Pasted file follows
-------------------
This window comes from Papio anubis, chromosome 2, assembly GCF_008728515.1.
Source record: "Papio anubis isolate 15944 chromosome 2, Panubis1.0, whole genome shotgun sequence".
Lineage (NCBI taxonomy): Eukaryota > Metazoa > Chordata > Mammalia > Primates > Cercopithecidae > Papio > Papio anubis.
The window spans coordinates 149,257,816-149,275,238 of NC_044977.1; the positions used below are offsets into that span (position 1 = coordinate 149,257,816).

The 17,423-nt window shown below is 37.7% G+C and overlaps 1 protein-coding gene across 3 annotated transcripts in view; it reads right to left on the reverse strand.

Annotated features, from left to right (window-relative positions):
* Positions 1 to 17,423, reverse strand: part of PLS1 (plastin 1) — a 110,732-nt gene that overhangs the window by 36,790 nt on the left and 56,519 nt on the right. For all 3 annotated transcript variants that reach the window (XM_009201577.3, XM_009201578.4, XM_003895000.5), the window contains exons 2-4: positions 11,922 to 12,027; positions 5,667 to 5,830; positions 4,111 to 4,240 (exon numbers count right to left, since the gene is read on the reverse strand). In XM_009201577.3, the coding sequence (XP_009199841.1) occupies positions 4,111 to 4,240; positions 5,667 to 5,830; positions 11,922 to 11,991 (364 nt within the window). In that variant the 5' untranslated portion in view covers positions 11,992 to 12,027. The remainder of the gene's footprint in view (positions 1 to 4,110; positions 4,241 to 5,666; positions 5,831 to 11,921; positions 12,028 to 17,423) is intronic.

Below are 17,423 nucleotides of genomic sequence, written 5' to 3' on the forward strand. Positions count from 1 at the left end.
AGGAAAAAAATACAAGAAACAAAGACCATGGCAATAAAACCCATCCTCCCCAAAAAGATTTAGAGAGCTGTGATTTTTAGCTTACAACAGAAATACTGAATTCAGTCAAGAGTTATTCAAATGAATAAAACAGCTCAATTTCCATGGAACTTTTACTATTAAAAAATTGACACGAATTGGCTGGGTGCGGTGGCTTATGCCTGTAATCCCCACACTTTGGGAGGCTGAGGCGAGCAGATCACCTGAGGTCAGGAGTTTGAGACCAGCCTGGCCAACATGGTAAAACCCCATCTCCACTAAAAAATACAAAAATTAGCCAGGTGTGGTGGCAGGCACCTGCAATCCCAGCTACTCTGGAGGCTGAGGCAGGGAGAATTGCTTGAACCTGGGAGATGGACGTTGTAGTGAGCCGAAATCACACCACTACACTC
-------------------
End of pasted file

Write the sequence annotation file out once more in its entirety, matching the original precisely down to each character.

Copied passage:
This window comes from Papio anubis, chromosome 2, assembly GCF_008728515.1.
Source record: "Papio anubis isolate 15944 chromosome 2, Panubis1.0, whole genome shotgun sequence".
Lineage (NCBI taxonomy): Eukaryota > Metazoa > Chordata > Mammalia > Primates > Cercopithecidae > Papio > Papio anubis.
The window spans coordinates 149,257,816-149,275,238 of NC_044977.1; the positions used below are offsets into that span (position 1 = coordinate 149,257,816).

The 17,423-nt window shown below is 37.7% G+C and overlaps 1 protein-coding gene across 3 annotated transcripts in view; it reads right to left on the reverse strand.

Annotated features, from left to right (window-relative positions):
* Positions 1 to 17,423, reverse strand: part of PLS1 (plastin 1) — a 110,732-nt gene that overhangs the window by 36,790 nt on the left and 56,519 nt on the right. For all 3 annotated transcript variants that reach the window (XM_009201577.3, XM_009201578.4, XM_003895000.5), the window contains exons 2-4: positions 11,922 to 12,027; positions 5,667 to 5,830; positions 4,111 to 4,240 (exon numbers count right to left, since the gene is read on the reverse strand). In XM_009201577.3, the coding sequence (XP_009199841.1) occupies positions 4,111 to 4,240; positions 5,667 to 5,830; positions 11,922 to 11,991 (364 nt within the window). In that variant the 5' untranslated portion in view covers positions 11,992 to 12,027. The remainder of the gene's footprint in view (positions 1 to 4,110; positions 4,241 to 5,666; positions 5,831 to 11,921; positions 12,028 to 17,423) is intronic.

Below are 17,423 nucleotides of genomic sequence, written 5' to 3' on the forward strand. Positions count from 1 at the left end.
AGGAAAAAAATACAAGAAACAAAGACCATGGCAATAAAACCCATCCTCCCCAAAAAGATTTAGAGAGCTGTGATTTTTAGCTTACAACAGAAATACTGAATTCAGTCAAGAGTTATTCAAATGAATAAAACAGCTCAATTTCCATGGAACTTTTACTATTAAAAAATTGACACGAATTGGCTGGGTGCGGTGGCTTATGCCTGTAATCCCCACACTTTGGGAGGCTGAGGCGAGCAGATCACCTGAGGTCAGGAGTTTGAGACCAGCCTGGCCAACATGGTAAAACCCCATCTCCACTAAAAAATACAAAAATTAGCCAGGTGTGGTGGCAGGCACCTGCAATCCCAGCTACTCTGGAGGCTGAGGCAGGGAGAATTGCTTGAACCTGGGAGATGGACGTTGTAGTGAGCCGAAATCACACCACTACACTC